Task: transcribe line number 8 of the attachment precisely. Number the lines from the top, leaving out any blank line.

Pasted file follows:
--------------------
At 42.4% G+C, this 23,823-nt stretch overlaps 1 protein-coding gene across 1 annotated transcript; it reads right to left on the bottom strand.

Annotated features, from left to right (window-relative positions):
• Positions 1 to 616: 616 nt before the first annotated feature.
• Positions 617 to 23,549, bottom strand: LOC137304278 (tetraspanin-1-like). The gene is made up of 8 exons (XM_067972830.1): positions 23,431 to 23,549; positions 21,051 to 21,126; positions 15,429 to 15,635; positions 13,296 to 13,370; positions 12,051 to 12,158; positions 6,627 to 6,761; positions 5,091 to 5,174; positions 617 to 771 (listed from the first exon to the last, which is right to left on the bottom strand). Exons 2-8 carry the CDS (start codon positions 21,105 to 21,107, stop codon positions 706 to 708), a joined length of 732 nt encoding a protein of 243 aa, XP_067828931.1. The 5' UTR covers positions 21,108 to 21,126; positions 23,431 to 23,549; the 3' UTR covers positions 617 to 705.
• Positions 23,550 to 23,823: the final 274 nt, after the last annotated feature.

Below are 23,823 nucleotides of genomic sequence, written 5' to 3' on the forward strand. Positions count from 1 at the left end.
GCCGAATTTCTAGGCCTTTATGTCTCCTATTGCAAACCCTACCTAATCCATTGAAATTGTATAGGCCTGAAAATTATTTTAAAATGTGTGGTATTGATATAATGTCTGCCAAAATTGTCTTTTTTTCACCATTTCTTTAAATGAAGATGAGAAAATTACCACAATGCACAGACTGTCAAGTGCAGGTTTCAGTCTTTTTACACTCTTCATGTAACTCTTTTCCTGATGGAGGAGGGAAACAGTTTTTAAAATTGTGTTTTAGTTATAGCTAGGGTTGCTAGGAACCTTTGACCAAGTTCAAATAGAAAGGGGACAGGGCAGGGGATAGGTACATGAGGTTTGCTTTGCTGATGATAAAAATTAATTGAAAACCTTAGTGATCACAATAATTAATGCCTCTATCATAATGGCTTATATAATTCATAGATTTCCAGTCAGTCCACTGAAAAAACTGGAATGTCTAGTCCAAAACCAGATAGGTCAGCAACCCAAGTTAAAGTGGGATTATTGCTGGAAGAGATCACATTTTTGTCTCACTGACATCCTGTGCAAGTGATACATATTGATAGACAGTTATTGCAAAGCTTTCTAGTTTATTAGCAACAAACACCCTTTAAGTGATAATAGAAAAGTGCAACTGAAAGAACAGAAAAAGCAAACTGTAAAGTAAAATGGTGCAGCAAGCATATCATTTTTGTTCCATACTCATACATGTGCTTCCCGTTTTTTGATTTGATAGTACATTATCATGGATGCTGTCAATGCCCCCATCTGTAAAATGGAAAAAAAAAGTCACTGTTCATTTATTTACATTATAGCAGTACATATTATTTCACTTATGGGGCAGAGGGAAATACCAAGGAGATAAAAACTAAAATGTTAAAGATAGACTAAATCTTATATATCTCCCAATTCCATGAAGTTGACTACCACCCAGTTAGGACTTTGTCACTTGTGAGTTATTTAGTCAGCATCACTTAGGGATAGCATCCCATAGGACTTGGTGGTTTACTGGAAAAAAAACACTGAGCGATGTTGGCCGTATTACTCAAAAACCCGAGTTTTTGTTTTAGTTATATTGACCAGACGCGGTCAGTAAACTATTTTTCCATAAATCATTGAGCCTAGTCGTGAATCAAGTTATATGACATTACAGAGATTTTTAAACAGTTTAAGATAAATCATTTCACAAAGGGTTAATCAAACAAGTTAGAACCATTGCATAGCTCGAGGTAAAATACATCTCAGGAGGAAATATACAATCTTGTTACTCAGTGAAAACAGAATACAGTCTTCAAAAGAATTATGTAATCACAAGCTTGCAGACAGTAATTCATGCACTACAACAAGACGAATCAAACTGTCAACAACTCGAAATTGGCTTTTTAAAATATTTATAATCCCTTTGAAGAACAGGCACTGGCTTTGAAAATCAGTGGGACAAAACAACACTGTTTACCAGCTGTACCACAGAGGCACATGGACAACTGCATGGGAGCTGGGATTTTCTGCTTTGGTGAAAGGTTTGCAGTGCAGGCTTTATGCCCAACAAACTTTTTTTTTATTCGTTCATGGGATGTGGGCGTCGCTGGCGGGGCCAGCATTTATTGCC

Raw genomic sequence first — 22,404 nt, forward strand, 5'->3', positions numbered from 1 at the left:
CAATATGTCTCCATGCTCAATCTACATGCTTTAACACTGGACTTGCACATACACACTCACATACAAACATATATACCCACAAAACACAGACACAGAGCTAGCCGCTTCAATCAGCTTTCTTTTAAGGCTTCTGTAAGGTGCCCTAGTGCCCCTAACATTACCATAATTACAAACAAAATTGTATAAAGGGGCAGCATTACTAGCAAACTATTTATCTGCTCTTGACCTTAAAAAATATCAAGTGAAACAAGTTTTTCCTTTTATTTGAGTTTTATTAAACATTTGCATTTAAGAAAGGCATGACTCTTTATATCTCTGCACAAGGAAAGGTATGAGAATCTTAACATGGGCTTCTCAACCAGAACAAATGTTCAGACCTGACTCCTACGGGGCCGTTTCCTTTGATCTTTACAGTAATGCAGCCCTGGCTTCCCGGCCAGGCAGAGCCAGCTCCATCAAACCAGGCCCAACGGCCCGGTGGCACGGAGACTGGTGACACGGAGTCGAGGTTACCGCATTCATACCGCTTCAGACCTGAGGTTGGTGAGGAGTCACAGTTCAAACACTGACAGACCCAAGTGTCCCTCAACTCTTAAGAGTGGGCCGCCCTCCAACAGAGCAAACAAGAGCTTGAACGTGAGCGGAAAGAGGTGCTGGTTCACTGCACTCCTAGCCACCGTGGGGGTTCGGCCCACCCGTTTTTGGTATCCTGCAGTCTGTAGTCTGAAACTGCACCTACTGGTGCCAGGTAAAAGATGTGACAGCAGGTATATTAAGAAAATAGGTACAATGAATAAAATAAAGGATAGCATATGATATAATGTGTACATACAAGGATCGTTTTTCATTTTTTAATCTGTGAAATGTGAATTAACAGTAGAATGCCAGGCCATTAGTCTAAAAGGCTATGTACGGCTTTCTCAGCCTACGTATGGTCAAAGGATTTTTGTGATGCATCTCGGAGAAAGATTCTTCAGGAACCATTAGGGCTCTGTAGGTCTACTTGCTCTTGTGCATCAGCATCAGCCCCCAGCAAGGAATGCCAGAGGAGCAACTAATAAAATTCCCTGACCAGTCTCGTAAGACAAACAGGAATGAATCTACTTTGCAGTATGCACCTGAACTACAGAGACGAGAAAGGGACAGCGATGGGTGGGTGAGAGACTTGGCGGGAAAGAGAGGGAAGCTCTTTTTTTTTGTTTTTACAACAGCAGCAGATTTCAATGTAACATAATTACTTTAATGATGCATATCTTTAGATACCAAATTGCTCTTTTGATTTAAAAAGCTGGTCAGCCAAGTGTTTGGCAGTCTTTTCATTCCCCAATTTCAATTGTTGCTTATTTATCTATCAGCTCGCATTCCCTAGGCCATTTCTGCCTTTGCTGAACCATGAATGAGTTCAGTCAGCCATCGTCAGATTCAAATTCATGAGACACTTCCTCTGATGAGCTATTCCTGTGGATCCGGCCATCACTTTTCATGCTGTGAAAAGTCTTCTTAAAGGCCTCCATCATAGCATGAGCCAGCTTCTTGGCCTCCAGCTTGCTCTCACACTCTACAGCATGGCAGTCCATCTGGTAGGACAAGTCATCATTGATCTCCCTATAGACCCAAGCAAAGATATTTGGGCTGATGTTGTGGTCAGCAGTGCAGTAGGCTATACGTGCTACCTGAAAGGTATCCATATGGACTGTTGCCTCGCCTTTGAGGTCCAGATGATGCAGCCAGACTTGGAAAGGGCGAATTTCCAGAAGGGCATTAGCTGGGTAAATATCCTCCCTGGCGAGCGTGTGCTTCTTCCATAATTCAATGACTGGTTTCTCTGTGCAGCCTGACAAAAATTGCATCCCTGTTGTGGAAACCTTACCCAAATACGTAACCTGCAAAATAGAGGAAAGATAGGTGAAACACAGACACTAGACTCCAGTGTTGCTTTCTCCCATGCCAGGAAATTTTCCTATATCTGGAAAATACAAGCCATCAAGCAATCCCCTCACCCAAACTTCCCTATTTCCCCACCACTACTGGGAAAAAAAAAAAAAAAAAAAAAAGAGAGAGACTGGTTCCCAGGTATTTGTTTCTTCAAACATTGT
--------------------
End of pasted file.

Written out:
Raw genomic sequence first — 22,404 nt, forward strand, 5'->3', positions numbered from 1 at the left: